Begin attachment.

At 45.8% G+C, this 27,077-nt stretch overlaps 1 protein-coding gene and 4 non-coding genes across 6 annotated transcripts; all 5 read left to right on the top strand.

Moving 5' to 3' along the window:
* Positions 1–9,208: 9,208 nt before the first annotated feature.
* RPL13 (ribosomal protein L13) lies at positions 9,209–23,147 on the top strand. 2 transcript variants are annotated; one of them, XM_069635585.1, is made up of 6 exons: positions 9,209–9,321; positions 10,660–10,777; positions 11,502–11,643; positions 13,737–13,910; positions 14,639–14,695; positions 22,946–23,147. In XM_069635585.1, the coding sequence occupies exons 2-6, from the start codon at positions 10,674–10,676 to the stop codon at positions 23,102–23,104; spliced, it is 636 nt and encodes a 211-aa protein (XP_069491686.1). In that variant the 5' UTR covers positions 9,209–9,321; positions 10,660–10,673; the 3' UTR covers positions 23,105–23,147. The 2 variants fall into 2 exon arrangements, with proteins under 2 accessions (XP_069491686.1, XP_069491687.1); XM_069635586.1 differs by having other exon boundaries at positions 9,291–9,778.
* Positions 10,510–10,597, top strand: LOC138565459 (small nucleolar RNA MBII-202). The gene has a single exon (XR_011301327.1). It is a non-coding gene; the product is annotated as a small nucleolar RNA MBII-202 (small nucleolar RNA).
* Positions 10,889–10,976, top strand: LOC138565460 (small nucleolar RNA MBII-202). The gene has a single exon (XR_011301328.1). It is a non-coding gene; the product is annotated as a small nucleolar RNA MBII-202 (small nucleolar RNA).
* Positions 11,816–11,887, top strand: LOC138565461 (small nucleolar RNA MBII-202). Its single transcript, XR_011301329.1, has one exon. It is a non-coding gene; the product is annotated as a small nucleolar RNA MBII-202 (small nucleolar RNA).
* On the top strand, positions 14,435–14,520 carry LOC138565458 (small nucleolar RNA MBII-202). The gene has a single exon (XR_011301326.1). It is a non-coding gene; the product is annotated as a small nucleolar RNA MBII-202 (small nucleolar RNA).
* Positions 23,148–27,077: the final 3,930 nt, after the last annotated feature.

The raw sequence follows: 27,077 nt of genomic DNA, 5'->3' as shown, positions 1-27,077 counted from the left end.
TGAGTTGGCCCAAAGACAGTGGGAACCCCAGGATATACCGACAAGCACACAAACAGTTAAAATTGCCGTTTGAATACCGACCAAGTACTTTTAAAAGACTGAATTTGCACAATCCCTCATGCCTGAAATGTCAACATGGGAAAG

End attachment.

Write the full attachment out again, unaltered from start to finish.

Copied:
At 45.8% G+C, this 27,077-nt stretch overlaps 1 protein-coding gene and 4 non-coding genes across 6 annotated transcripts; all 5 read left to right on the top strand.

Moving 5' to 3' along the window:
* Positions 1–9,208: 9,208 nt before the first annotated feature.
* RPL13 (ribosomal protein L13) lies at positions 9,209–23,147 on the top strand. 2 transcript variants are annotated; one of them, XM_069635585.1, is made up of 6 exons: positions 9,209–9,321; positions 10,660–10,777; positions 11,502–11,643; positions 13,737–13,910; positions 14,639–14,695; positions 22,946–23,147. In XM_069635585.1, the coding sequence occupies exons 2-6, from the start codon at positions 10,674–10,676 to the stop codon at positions 23,102–23,104; spliced, it is 636 nt and encodes a 211-aa protein (XP_069491686.1). In that variant the 5' UTR covers positions 9,209–9,321; positions 10,660–10,673; the 3' UTR covers positions 23,105–23,147. The 2 variants fall into 2 exon arrangements, with proteins under 2 accessions (XP_069491686.1, XP_069491687.1); XM_069635586.1 differs by having other exon boundaries at positions 9,291–9,778.
* Positions 10,510–10,597, top strand: LOC138565459 (small nucleolar RNA MBII-202). The gene has a single exon (XR_011301327.1). It is a non-coding gene; the product is annotated as a small nucleolar RNA MBII-202 (small nucleolar RNA).
* Positions 10,889–10,976, top strand: LOC138565460 (small nucleolar RNA MBII-202). The gene has a single exon (XR_011301328.1). It is a non-coding gene; the product is annotated as a small nucleolar RNA MBII-202 (small nucleolar RNA).
* Positions 11,816–11,887, top strand: LOC138565461 (small nucleolar RNA MBII-202). Its single transcript, XR_011301329.1, has one exon. It is a non-coding gene; the product is annotated as a small nucleolar RNA MBII-202 (small nucleolar RNA).
* On the top strand, positions 14,435–14,520 carry LOC138565458 (small nucleolar RNA MBII-202). The gene has a single exon (XR_011301326.1). It is a non-coding gene; the product is annotated as a small nucleolar RNA MBII-202 (small nucleolar RNA).
* Positions 23,148–27,077: the final 3,930 nt, after the last annotated feature.

The raw sequence follows: 27,077 nt of genomic DNA, 5'->3' as shown, positions 1-27,077 counted from the left end.
TGAGTTGGCCCAAAGACAGTGGGAACCCCAGGATATACCGACAAGCACACAAACAGTTAAAATTGCCGTTTGAATACCGACCAAGTACTTTTAAAAGACTGAATTTGCACAATCCCTCATGCCTGAAATGTCAACATGGGAAAG